by Highest common factor - Fri 9th Mar 2007, 9:46am
Nice. I can't come up with anything to follow that though.
by Neil T - Fri 9th Mar 2007, 8:55am
Fabulous Ming's hot coach of term: number one for two thousand and seven? (7, 6, 6)
I'll take the stony silence as a request for hints, so here you go:

1) No specialist knowledge is required; anyone at the club (or not at the club) could solve this.

2) Unlike the clue, the answer has nothing to do with rowing.

3) If I'm honest, 'Fabulous' wasn't a great choice of word. It enhances the surface reading but is a bit dubious in the cryptic reading. Better would have been "Staggering Ming's...".
by Neil T - Thu 8th Mar 2007, 12:53am
RTT said: ...(not that I can see a great deal of use for it here).
I think the 1st Men might disagree with that.

So here's one for them:

Fabulous Ming's hot coach of term: number one for two thousand and seven? (7, 6, 6)
by RTT - Wed 7th Mar 2007, 10:21pm
Olly Olly said: Oh that's just silly. Apologies to the 99% of people reading this who are confused.
I did say it was not for everyone. In fact, I guess it was really just aimed at you (although clearly there are plenty of others who would be able to get it).

Having said that, I like the new chant (not that I can see a great deal of use for it here).
by Olly Olly - Wed 7th Mar 2007, 10:16pm
RTT said: Sorry, no. I was originally going to use the word "masters" instead of "leaders", but decided the latter sounded better in relation to the bumps.
Oh that's just silly. Apologies to the 99% of people reading this who are confused. I prefer 'King Ming' as an answer anyway, and may chant it a few times now to reinforce that view.
by RTT - Wed 7th Mar 2007, 10:06pm
Neil T said: Is it 'King Ming'? (As in Ming Campbell, leader of the Lib Dems.)

If it isn't, it should be.
Sorry, no. I was originally going to use the word "masters" instead of "leaders", but decided the latter sounded better in relation to the bumps.
by Neil T - Wed 7th Mar 2007, 10:03pm
RTT said: A further hint to the previous one: Two years ago the clue would not have worked.
Is it 'King Ming'? (As in Ming Campbell, leader of the Lib Dems.)

If it isn't, it should be.
by RTT - Wed 7th Mar 2007, 9:39pm
Neil T said: Now how about you post one that some of us can solve, instead of one that most (indeed all) of us can't?!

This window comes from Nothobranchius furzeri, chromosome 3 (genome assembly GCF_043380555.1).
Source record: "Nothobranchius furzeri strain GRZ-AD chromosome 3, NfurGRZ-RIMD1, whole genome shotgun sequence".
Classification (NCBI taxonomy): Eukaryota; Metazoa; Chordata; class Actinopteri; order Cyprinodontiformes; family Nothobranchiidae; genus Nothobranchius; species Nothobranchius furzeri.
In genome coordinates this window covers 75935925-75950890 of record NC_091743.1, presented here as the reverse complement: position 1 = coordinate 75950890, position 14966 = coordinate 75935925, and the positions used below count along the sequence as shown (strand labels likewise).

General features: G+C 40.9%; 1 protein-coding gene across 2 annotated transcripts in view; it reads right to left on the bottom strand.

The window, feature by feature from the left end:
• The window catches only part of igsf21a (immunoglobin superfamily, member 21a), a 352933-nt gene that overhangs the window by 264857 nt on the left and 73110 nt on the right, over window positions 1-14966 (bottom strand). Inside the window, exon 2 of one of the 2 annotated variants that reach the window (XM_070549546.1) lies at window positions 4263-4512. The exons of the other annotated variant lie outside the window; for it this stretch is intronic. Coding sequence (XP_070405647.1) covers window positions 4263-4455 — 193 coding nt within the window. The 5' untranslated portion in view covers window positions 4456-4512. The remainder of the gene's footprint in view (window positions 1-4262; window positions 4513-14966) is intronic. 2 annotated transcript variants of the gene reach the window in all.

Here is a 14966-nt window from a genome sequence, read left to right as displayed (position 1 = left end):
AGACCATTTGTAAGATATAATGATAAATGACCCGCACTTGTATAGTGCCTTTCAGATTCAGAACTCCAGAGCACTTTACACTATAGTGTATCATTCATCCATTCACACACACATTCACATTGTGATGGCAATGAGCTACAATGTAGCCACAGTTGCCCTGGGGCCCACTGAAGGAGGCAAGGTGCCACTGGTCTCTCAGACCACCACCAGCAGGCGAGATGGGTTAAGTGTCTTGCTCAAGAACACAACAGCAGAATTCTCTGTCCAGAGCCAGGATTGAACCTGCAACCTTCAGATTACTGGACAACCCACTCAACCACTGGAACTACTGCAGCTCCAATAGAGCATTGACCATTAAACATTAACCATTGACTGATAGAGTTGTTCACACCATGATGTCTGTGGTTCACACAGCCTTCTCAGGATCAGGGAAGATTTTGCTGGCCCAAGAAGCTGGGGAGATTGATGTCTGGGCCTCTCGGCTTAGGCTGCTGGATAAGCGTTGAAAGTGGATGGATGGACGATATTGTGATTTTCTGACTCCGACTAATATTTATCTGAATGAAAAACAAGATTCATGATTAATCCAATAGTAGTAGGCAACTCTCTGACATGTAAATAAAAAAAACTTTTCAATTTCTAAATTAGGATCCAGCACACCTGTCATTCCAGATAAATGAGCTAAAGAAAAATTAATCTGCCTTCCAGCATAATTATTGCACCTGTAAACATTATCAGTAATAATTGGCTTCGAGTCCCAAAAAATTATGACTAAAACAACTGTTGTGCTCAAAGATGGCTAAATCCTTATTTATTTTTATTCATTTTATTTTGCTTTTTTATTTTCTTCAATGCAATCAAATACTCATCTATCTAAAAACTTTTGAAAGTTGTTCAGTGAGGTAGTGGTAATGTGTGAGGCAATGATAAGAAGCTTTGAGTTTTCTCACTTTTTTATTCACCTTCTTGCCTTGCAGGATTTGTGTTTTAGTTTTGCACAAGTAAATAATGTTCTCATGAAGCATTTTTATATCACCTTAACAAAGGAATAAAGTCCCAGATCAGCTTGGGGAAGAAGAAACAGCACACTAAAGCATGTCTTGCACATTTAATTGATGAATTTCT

A further hint to the previous one: Two years ago the clue would not have worked.
by Neil T - Wed 7th Mar 2007, 9:33pm
RTT said: 1) Valkyrie

2) Black Prince
That was quick! Now how about you post one that some of us can solve, instead of one that most (indeed all) of us can't?!

(Valkyrie: V (= 5* in Roman numerals) + A + L (= learner = novice) + KYRIE (Kylie with 'R[ight]' for 'L[eft]', i.e. 'having changed sides'). Black Prince: see here for the 'other', non-boat-burning, reference.)
by RTT - Wed 7th Mar 2007, 9:25pm
Neil T said: Two more meta-clues, as noone seems to be able to get Tom's:

She carried heroes to glory, including '5' (a novice) and a stunner who'd changed sides (8)

Who had burning desire for Fair Maid of Kent? (5, 6)

(Wikipedia might be helpful in understanding the second.)
1) Valkyrie

2) Black Prince
by Neil T - Wed 7th Mar 2007, 9:15pm
Two more meta-clues, as noone seems to be able to get Tom's:

She carried heroes to glory, including '5' (a novice) and a stunner who'd changed sides (8)

Who had burning desire for Fair Maid of Kent? (5, 6)

(Wikipedia might be helpful in understanding the second.)
by RTT - Wed 7th Mar 2007, 7:11pm
Neil T said: 1) The definition is 'A rallying cry', and the answer is formed from two shorter words (total 8 letters) meaning 'leader', e.g. 'king', 'CO', etc.
This is the correct interpretation. I'd refer you back to the qualifier stated before the clue - not everyone reading this site will be able to get it.
by gf - Wed 7th Mar 2007, 2:03pm
Bit of a guess said: clutter?
Indeed.
by Bit of a guess - Wed 7th Mar 2007, 1:24pm
gf said: How about a "meta-clue" in the meantime...

RTT clue could create chaos. (7)
clutter?